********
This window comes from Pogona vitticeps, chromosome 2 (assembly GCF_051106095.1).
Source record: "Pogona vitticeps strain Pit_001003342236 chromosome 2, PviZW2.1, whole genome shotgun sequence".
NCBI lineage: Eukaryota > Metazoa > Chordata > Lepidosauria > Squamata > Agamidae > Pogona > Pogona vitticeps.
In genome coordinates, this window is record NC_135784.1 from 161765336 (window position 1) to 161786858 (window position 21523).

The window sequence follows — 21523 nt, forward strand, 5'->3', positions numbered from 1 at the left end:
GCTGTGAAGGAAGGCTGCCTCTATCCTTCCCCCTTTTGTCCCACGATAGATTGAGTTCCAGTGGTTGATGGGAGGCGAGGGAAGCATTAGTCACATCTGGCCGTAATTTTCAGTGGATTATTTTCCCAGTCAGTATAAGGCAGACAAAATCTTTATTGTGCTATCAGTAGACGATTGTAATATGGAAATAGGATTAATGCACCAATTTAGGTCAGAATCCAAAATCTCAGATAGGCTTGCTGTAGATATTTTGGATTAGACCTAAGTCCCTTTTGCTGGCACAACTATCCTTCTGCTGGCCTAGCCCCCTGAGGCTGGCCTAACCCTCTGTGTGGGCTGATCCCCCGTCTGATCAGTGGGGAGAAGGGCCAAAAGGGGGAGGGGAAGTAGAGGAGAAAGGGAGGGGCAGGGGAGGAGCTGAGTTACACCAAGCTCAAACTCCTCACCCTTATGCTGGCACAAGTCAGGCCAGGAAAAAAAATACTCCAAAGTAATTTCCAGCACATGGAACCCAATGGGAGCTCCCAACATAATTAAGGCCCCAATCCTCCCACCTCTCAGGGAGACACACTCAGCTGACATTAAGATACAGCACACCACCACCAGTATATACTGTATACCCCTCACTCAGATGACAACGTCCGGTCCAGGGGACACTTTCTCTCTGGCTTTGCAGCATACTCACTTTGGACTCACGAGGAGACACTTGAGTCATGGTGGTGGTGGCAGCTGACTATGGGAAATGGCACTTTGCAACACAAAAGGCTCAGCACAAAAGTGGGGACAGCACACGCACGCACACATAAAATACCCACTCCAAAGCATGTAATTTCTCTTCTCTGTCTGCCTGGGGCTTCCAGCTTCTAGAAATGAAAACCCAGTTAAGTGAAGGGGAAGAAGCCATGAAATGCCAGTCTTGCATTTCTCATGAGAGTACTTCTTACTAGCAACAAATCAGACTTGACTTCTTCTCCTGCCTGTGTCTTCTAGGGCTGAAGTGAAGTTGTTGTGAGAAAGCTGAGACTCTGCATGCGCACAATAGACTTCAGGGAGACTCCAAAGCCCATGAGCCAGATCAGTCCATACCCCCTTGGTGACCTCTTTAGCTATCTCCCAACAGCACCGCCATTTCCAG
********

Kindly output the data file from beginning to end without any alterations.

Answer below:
This window comes from Pogona vitticeps, chromosome 2 (assembly GCF_051106095.1).
Source record: "Pogona vitticeps strain Pit_001003342236 chromosome 2, PviZW2.1, whole genome shotgun sequence".
NCBI lineage: Eukaryota > Metazoa > Chordata > Lepidosauria > Squamata > Agamidae > Pogona > Pogona vitticeps.
In genome coordinates, this window is record NC_135784.1 from 161765336 (window position 1) to 161786858 (window position 21523).

The window sequence follows — 21523 nt, forward strand, 5'->3', positions numbered from 1 at the left end:
GCTGTGAAGGAAGGCTGCCTCTATCCTTCCCCCTTTTGTCCCACGATAGATTGAGTTCCAGTGGTTGATGGGAGGCGAGGGAAGCATTAGTCACATCTGGCCGTAATTTTCAGTGGATTATTTTCCCAGTCAGTATAAGGCAGACAAAATCTTTATTGTGCTATCAGTAGACGATTGTAATATGGAAATAGGATTAATGCACCAATTTAGGTCAGAATCCAAAATCTCAGATAGGCTTGCTGTAGATATTTTGGATTAGACCTAAGTCCCTTTTGCTGGCACAACTATCCTTCTGCTGGCCTAGCCCCCTGAGGCTGGCCTAACCCTCTGTGTGGGCTGATCCCCCGTCTGATCAGTGGGGAGAAGGGCCAAAAGGGGGAGGGGAAGTAGAGGAGAAAGGGAGGGGCAGGGGAGGAGCTGAGTTACACCAAGCTCAAACTCCTCACCCTTATGCTGGCACAAGTCAGGCCAGGAAAAAAAATACTCCAAAGTAATTTCCAGCACATGGAACCCAATGGGAGCTCCCAACATAATTAAGGCCCCAATCCTCCCACCTCTCAGGGAGACACACTCAGCTGACATTAAGATACAGCACACCACCACCAGTATATACTGTATACCCCTCACTCAGATGACAACGTCCGGTCCAGGGGACACTTTCTCTCTGGCTTTGCAGCATACTCACTTTGGACTCACGAGGAGACACTTGAGTCATGGTGGTGGTGGCAGCTGACTATGGGAAATGGCACTTTGCAACACAAAAGGCTCAGCACAAAAGTGGGGACAGCACACGCACGCACACATAAAATACCCACTCCAAAGCATGTAATTTCTCTTCTCTGTCTGCCTGGGGCTTCCAGCTTCTAGAAATGAAAACCCAGTTAAGTGAAGGGGAAGAAGCCATGAAATGCCAGTCTTGCATTTCTCATGAGAGTACTTCTTACTAGCAACAAATCAGACTTGACTTCTTCTCCTGCCTGTGTCTTCTAGGGCTGAAGTGAAGTTGTTGTGAGAAAGCTGAGACTCTGCATGCGCACAATAGACTTCAGGGAGACTCCAAAGCCCATGAGCCAGATCAGTCCATACCCCCTTGGTGACCTCTTTAGCTATCTCCCAACAGCACCGCCATTTCCAG